I watched the first couple of episodes of The Handmaid’s Tale miniseries. It does a good job of moving Margaret Atwood’s story into the present day, and of exploring the inner life of Offred’s thinking.
The story explores a world in which biblical fundamentalism is used to justify coping with rampant infertility by turning fertile women into commodities. The selective use of the Bible by those in power is highlighted, when Offred hears a teacher say “Blessed are the meek” and notices how they always leave out “for they shall inherit the earth.” And when punishing a girl by gouging out her eye is justified by appeal to scripture: “If thy right eye offend thee…”
The complexity and diversity of religion is also seen when Offred thinks about her daughter and prays to God that she will remember her. And we see it at its most sinister as we witness the teaching that victims are to blame for their own rape, which God allows to teach them a lesson. The later scene, in which a man accused of rape is executed by handmaids, illustrates at once the strength and power women have, and thus also the reason why that strength is channelled by oppressors. These scenes also show how our desire to survive becomes a means to get us to participate in our own oppression.
The emphasis on how required false piety is used to prevent handmaids from trusting one another says something important about religious fundamentalism. It cannot thrive, and may not even be able to survive, in the absence of such distrust. And so the warning that one must always be on one’s guard against liberalism and false teaching can be seen for what it is through this lens: a piisoning of the well, aimed at turning potential teachers and allies – who can help you to learn and grow – into presumed enemies.
The second episode mentions the destruction of St. Patrick’s Cathedral in New York City, as the demolition of a local St. Paul’s Cathedral is observed. We also get a glimpse in a flashback of crowds praying at a hospital, and the religious language used by a nurse in an almost entirely empty maternity ward nursery.
The third episode focuses on the process by which totalitarianism came into effect, starting with martial law justified as defense against terrorism, but then leading to the firing of women from jobs and freezing of their bank accounts. We also hear more of Offred’s prayer, as she is interrogated about Ofglen, who was apprehended for being gay – or what they call a “gender traitor.” This time, when the aunt says “blessed are the meek,” Offred says she remembers her scripture and quotes back, “blessed are those who suffer for the cause of righteousness.” We see the travesty that is Ofglen’s “trial” at which she is called an abomination and sentenced to “redemption, effective immediately.” At the end of the episode we learn that this refers to the surgical removal of her clitoris.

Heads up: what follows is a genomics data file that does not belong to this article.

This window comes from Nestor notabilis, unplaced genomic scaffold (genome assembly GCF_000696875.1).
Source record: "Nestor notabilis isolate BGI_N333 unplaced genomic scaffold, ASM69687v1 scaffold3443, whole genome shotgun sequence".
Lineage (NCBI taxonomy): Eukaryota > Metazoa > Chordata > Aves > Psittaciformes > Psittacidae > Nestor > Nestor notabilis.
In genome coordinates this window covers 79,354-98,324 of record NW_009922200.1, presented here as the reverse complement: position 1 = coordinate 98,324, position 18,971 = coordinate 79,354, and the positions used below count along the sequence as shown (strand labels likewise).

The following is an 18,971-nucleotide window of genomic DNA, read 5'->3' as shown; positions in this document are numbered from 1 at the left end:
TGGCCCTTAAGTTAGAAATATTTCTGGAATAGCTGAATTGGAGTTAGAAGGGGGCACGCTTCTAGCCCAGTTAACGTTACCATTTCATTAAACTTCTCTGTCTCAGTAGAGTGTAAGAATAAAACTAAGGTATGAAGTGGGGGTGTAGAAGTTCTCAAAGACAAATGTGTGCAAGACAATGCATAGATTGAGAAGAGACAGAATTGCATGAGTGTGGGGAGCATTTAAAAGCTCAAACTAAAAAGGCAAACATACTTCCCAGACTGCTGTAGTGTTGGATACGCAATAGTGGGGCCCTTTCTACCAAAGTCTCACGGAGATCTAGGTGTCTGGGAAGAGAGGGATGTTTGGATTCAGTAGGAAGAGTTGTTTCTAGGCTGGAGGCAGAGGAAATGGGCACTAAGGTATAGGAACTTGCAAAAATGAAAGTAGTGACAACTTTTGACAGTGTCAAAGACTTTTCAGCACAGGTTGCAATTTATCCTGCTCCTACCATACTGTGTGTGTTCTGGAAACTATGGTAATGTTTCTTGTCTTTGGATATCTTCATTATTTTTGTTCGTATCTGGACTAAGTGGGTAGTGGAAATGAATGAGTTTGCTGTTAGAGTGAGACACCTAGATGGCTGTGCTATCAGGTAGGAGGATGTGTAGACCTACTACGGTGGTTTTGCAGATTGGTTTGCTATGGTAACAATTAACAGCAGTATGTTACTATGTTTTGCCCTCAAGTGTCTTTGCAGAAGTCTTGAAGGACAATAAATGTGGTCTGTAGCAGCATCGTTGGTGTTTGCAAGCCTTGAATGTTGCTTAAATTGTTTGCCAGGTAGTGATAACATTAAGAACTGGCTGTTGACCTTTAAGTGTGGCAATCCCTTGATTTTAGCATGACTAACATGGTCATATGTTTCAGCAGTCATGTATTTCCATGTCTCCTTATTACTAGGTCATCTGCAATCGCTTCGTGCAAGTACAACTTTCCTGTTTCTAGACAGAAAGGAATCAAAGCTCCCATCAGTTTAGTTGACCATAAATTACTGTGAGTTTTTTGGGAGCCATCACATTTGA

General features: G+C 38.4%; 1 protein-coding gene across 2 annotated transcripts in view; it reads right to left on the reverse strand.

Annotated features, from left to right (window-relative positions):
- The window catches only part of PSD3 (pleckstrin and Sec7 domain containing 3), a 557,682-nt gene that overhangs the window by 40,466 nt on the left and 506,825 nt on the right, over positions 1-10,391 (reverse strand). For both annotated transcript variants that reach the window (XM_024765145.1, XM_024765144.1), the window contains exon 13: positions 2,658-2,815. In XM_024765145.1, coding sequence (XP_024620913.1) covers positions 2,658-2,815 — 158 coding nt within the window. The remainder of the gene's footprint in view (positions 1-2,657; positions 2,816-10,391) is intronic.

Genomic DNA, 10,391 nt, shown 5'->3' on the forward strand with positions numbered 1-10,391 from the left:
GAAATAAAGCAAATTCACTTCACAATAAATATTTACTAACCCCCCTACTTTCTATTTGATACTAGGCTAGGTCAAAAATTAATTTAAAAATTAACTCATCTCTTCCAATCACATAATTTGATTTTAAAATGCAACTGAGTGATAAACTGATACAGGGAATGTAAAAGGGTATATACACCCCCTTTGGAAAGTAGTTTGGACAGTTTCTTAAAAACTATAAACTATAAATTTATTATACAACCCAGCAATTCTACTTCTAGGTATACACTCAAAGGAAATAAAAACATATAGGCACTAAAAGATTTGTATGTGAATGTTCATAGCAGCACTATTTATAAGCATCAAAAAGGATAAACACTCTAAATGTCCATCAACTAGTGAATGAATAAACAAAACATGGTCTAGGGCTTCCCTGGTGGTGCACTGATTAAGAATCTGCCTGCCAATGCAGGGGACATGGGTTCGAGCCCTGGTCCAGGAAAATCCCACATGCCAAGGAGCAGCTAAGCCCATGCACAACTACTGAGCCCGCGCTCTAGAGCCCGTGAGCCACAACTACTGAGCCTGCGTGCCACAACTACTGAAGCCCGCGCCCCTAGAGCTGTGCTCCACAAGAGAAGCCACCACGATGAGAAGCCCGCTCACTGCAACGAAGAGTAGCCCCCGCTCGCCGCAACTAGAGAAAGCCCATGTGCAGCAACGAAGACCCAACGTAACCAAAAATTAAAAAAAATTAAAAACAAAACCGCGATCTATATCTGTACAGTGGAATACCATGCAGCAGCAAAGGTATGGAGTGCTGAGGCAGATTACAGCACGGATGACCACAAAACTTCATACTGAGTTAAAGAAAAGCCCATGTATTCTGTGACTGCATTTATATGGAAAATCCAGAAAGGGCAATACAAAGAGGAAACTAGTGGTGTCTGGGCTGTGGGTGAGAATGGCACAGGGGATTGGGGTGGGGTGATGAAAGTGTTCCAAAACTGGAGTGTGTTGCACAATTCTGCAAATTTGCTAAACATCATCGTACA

I realize that I ought to have finished the entire first season by now, but unfortunately the good weather, and my son deciding he wants to jog daily with me in the morning, has disrupted my normal routine, which has been to exercise indoors while keeping up with the shows that I want to watch. I’m sure that my watching and blogging about television will be back to normal soon. In the meantime, there has been a lot of blogging and reporting about the series elsewhere, and so I will share some links to other sites below.
There are interviews with director Reed Romano, Joseph Fiennes. 3quarksdaily focused on the book behind the series, and IO9 offered a comparison between the two, as well as highlighting the first major departure.
IO9 has multiple pieces on the series. Blastr had interviews with Samira Wiley and the executive producers, as well as many other posts about the series. There was also a post on Jezebel about this misogynist vision of the future (or better, this vision of the misogynist future).
The Root related the show to the question of why people vote against their own interests.
Sojourners related the show to the question of what faithful activism looks like today.
An article in Christian Century found the show surprisingly comforting. Think Christian referred to “dystopia by prooftexting.”
Love Joy Feminism blogged about the show here on Patheos.
If you haven’t been watching the series, you can find it on Hulu.